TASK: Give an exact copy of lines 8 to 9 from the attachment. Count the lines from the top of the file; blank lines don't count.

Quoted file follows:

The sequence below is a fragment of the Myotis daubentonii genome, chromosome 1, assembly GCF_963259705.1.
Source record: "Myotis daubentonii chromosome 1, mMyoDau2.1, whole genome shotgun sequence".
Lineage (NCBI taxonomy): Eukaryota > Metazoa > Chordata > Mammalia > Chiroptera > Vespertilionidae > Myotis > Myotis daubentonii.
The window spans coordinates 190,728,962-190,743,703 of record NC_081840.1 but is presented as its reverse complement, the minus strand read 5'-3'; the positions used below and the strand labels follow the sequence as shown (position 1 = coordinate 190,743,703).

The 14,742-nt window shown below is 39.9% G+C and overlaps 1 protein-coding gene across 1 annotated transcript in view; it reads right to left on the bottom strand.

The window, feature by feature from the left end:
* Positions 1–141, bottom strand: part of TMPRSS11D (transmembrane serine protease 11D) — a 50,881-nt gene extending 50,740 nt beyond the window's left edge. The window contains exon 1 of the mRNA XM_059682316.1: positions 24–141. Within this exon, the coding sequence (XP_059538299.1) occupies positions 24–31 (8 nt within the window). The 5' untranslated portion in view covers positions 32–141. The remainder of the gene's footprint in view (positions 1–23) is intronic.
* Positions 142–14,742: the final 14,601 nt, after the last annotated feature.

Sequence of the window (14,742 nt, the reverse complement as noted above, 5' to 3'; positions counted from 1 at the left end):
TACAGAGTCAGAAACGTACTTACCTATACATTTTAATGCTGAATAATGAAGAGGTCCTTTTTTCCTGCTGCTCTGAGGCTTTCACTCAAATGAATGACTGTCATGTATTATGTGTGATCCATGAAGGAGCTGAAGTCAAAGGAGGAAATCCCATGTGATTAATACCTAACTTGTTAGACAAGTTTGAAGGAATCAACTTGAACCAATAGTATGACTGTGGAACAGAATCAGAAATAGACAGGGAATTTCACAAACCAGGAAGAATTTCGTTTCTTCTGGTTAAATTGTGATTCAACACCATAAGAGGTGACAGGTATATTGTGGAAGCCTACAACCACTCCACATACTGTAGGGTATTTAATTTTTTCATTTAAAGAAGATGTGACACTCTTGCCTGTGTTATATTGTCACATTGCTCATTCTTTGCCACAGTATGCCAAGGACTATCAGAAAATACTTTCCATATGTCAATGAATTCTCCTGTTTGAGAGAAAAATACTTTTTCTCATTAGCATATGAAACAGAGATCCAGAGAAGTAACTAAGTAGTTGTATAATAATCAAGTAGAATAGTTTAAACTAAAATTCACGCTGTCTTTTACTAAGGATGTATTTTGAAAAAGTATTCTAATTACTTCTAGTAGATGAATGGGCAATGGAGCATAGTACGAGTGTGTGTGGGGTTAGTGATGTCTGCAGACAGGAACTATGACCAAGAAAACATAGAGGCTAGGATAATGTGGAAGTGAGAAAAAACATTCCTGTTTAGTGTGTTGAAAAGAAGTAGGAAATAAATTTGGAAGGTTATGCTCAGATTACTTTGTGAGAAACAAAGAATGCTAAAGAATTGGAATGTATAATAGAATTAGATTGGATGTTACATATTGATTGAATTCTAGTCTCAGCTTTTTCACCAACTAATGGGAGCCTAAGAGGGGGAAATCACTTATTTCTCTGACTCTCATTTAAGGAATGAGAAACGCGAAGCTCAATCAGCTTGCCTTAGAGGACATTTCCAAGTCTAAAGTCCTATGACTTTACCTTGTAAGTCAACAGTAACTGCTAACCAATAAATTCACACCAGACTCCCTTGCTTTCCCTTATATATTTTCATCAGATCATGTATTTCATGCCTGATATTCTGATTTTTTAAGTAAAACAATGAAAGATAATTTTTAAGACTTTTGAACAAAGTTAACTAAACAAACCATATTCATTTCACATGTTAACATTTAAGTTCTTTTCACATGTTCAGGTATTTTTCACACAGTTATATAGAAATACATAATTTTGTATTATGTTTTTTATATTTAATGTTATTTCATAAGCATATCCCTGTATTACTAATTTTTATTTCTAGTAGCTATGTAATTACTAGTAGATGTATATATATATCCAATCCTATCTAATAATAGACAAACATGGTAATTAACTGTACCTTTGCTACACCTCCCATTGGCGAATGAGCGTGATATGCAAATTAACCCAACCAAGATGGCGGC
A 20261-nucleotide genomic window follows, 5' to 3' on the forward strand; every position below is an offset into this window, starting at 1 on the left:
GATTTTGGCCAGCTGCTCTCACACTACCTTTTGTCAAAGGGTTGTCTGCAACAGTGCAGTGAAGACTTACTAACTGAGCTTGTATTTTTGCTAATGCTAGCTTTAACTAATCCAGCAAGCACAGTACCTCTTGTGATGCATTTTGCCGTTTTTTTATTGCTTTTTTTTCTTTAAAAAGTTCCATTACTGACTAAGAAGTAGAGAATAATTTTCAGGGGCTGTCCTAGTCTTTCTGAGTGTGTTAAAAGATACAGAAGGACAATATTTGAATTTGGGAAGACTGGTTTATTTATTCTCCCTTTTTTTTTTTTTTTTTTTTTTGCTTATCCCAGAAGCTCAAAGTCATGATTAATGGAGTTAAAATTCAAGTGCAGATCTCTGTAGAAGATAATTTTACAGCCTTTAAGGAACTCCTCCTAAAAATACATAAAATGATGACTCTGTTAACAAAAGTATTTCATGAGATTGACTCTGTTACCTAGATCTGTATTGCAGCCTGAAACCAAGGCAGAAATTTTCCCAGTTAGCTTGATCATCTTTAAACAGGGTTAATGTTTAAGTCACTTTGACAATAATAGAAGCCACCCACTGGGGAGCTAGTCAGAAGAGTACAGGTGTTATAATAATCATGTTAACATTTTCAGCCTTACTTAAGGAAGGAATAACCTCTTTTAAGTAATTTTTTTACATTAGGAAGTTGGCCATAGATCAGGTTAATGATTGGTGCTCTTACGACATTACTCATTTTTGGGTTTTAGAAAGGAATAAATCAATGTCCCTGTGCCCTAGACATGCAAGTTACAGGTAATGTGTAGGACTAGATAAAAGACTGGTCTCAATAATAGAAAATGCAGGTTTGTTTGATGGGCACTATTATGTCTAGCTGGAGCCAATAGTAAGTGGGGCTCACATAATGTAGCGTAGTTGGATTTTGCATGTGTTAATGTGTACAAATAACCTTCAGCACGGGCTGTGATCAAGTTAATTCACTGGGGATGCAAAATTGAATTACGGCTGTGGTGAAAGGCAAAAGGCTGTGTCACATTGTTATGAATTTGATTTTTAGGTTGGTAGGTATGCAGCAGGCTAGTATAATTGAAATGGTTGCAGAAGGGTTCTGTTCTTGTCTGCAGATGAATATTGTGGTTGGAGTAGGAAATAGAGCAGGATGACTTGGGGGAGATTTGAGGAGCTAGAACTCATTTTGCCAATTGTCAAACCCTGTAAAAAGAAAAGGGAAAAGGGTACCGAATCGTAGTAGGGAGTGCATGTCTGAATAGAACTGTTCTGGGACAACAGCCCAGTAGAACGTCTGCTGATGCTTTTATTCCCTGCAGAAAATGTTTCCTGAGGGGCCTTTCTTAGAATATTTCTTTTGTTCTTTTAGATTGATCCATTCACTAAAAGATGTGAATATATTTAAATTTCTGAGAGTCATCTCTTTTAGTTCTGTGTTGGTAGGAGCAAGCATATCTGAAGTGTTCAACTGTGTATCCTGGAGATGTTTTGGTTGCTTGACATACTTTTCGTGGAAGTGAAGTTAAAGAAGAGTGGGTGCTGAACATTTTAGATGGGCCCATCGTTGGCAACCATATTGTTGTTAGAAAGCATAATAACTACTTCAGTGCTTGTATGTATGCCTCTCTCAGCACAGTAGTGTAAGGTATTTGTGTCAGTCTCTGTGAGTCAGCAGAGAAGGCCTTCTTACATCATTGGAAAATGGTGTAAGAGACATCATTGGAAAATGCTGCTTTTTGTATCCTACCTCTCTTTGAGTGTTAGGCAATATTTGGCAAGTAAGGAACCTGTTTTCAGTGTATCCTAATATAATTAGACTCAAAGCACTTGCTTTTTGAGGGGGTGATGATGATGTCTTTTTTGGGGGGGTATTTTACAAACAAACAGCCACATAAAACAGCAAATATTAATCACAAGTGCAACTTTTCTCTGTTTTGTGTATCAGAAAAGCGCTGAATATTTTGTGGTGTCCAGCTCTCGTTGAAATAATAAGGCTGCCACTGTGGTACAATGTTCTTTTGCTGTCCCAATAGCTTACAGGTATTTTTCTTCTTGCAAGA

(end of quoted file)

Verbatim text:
* Positions 142–14,742: the final 14,601 nt, after the last annotated feature.

Sequence of the window (14,742 nt, the reverse complement as noted above, 5' to 3'; positions counted from 1 at the left end):